According to the Local Finance Board decision, the Office of Administrative Law issued an extension giving the board until Dec. 18 to render a ruling.

But Smith says the board never discussed Bhalla’s case at either its November or December regular meeting. He questioned whether the board had ever discussed or voted on Chairman Neff’s Dec. 12 decision.

Bhalla will also question whether “Chairman Neff and/or the Local Finance Board has the legal authority to reject a decision by Judge Geraghty.”

However, Geraghty’s own opinion states his “recommended decision may be adopted, modified, or rejected by the Local Finance Board…which by law is authorized to make a final decision in this matter.”

Hoboken’s Corporation Counsel Mellissa Longo will continue to represent Bhalla in his appeal, as she did in oral arguments before the Office of Administrative Law this past July.

Smith said the city’s representation of Bhalla would incur “zero additional taxpayer expense,” because the matter is being handled in house by the city’s Law Department rather than through an outside counsel.

According to Smith, the city has “a legal duty to defend Councilman Bhalla because he was acting in his official capacity.” Additionally, said Smith, the city is defending its former Corporation Counsel Michael Kates, upon whose legal advice Bhalla relied.

Other issues

Bhalla has been accused of other ethics issues during his tenure on the council. Among them, in 2010, NJ.com reported that Bhalla’s then-law firm had not submitted three years’ worth of required forms to the state Election Law Enforcement Commission. When asked about the forms by reporters, Bhalla initially said he wasn’t required to submit them. Then he said he had no knowledge of the form. After that, he filed the requisite documents the following day and apologized.

His law firm also has contributed money to groups associated with New Jersey politicians, then received contracts from those politicians. In July 2008, Bhalla’s firm won a $54,400 contract from the city of Newark one month after it made a $2,500 contribution to a political action committee (PAC) affiliated with Newark Mayor Cory Booker.

In 2007, Bhalla’s firm was awarded a $240,000 contract by Union City. The next year, it gave $2,350 in donations to a PAC in support of Union City Mayor Brian Stack. Bhalla’s firm subsequently received another $127,000 contract from Union City.

Bhalla responded in the past to those stories by maintaining that none of the contributions were unethical or violated state pay-to-play laws.

In September, Bhalla said, “Ever since I got elected, there have been certain individuals who have been trying to destroy my reputation.”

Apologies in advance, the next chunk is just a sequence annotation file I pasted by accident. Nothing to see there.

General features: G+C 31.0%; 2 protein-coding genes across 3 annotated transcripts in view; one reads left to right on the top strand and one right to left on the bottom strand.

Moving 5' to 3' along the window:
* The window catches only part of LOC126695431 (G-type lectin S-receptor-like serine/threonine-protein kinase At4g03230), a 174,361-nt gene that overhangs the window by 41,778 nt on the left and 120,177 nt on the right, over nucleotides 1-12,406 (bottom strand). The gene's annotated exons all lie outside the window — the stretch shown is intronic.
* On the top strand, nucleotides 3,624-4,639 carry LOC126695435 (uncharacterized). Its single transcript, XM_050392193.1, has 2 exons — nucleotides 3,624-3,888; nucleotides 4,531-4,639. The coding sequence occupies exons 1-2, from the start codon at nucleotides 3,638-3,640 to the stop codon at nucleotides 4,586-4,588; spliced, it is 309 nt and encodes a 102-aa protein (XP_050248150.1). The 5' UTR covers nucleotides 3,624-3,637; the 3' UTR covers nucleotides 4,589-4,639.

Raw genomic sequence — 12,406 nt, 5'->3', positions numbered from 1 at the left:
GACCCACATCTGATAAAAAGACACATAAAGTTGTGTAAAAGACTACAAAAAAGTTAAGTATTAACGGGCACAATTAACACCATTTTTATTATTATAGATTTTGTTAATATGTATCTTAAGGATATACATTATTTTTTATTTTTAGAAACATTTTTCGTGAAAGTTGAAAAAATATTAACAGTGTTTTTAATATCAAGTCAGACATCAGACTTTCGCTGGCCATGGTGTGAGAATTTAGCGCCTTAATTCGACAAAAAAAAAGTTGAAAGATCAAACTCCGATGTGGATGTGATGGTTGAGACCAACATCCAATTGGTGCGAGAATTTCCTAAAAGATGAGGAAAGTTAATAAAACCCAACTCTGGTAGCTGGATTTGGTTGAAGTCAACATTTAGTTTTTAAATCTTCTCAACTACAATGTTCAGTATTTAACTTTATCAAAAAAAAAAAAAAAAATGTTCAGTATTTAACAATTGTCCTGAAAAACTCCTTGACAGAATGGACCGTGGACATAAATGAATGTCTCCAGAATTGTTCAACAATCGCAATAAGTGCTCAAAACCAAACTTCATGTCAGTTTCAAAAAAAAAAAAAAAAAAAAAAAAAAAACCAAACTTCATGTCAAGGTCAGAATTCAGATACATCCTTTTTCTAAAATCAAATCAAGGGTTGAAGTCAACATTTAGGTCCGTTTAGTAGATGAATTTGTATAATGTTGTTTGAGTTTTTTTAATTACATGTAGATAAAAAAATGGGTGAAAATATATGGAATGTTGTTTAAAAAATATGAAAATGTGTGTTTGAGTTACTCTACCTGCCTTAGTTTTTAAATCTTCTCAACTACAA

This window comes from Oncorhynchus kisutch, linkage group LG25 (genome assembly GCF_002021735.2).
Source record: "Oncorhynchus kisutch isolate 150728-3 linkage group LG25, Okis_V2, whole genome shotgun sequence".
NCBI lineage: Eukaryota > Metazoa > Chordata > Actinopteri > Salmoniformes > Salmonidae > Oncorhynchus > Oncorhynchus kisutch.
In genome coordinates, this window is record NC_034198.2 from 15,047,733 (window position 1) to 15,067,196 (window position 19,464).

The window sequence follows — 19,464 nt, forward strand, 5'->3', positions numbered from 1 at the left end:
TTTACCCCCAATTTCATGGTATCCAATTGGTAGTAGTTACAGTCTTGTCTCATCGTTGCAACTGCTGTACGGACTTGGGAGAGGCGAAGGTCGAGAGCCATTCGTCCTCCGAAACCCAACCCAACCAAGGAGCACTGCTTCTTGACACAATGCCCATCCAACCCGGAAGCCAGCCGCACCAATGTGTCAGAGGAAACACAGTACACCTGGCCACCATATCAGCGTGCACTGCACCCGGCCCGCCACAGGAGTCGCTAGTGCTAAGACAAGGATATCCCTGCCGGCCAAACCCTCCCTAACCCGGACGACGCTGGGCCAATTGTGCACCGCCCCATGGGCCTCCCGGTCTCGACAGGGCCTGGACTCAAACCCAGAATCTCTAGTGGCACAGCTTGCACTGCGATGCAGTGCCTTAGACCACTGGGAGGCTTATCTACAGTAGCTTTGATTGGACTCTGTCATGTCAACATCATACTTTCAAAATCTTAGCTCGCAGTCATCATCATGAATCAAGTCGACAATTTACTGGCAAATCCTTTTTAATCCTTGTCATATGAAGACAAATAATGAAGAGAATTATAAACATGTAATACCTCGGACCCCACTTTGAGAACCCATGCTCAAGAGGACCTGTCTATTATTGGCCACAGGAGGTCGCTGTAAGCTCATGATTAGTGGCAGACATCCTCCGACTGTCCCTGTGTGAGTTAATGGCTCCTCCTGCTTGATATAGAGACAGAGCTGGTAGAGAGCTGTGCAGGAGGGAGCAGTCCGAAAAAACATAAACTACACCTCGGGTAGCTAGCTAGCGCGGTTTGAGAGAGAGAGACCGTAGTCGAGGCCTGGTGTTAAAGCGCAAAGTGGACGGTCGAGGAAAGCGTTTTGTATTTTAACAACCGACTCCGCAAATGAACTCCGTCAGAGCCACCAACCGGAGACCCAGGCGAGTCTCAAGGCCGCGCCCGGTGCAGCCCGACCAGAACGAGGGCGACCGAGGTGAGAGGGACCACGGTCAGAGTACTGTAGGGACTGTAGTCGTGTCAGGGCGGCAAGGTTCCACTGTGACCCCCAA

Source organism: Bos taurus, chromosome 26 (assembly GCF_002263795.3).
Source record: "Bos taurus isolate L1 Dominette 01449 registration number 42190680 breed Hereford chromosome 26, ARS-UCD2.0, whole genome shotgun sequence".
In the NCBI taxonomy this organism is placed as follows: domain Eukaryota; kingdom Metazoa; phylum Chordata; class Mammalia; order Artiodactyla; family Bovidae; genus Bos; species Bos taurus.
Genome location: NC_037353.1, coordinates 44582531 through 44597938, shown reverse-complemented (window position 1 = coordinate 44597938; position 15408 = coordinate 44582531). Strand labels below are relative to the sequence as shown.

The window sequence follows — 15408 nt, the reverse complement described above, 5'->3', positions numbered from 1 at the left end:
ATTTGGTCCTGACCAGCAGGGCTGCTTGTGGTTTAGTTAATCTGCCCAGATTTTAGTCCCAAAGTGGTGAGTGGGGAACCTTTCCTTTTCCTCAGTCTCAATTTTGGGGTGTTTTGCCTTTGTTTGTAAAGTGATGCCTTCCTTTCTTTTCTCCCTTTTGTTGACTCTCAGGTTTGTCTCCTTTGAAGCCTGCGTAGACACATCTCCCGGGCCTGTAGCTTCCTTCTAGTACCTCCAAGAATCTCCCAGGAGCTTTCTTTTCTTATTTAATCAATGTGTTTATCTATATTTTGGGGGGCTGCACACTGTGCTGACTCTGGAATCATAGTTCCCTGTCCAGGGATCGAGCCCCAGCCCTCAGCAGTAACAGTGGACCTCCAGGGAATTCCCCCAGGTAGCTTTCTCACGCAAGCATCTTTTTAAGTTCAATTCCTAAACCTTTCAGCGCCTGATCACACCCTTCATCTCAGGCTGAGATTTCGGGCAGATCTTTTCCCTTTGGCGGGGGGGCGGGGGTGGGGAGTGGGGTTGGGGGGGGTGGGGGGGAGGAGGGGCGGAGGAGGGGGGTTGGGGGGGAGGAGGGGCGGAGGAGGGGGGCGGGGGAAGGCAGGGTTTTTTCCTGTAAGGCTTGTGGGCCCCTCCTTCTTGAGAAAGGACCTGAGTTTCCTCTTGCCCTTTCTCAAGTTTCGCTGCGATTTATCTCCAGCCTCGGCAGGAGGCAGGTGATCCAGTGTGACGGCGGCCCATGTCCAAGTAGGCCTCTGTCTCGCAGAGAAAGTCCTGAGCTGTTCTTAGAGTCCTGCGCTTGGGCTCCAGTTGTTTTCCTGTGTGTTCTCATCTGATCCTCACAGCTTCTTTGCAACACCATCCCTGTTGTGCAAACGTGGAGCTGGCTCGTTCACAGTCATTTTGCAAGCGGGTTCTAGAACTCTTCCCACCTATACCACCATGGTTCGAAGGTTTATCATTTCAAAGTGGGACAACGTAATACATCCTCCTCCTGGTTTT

Carlo Davis may be reached at cdavis@hudsonreporter.com.

Comments
(7)
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HobMcDonald
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January 08, 2015
Why was this story buried on Page 3?

When he was exonerated you did a big cover story. clear bias.

He and beth mason should stop calling themselves reformers. This weeks news about both of them shows why.
PAX07030
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January 07, 2015
I can't wait to see the front page headlines in the Hoboken Reporter next week reporting the tens of thousands in fines Councilwoman Beth Mason and her campaign have had to pay this week for their massive campaign funding violations.

byebyebethmason
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January 04, 2015
not sure who this ASSilem character is who posts his/her political laced comments on this website but clearly he or she is probably not a resident of hoboken...because if he or she was, they would realize what an asset councilman Bhalla is to the community at large. I know of myself and others who have reached out to him in the past to resolve issues that were affecting the residents of hoboken and he responded timely and was effective in getting issues resolved, he clearly cares about hoboken and the people of hoboken. ASSilem, you should be ashamed of yourself, we need more people on the city council like mr. bhalla
PAX07030
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January 07, 2015
I am sure assilem will soon be taking Councilwoman Mason, to task for her highly questionable campaign transactions and lack of ethical behavior.
assilem
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January 04, 2015
A person trying to destroy a reputation would be one who does not present solid basis. The several instances of ethical lapses are clear and as the case states the question/facts is the ethical behavior of the defendant. I am very appreciative to those who point out highly questionable transactions that have political influence.
assilem
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January 04, 2015
Regarding the Administrative law judge, Garaghty, the state Supreme court judges need to look into his lack professionalism/ethics in the case. His professionalism or rather lack thereof is stunning.
assilem
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January 04, 2015
Nothing perplexing from anyone dealing in large public contracts with multiple public and private entities. It would be incumbent upon Councilman Bhalla at the time of the questioning - if he were truly concerned, to seek outside ethical council - disclose every bit of his business dealing and then come back to the Council for further disclosure and discussion. It is not required by law but his claims are that he was and is highly concerned. I don't know how he would make reparations but beginning with apologizing for personal attacks would be a start.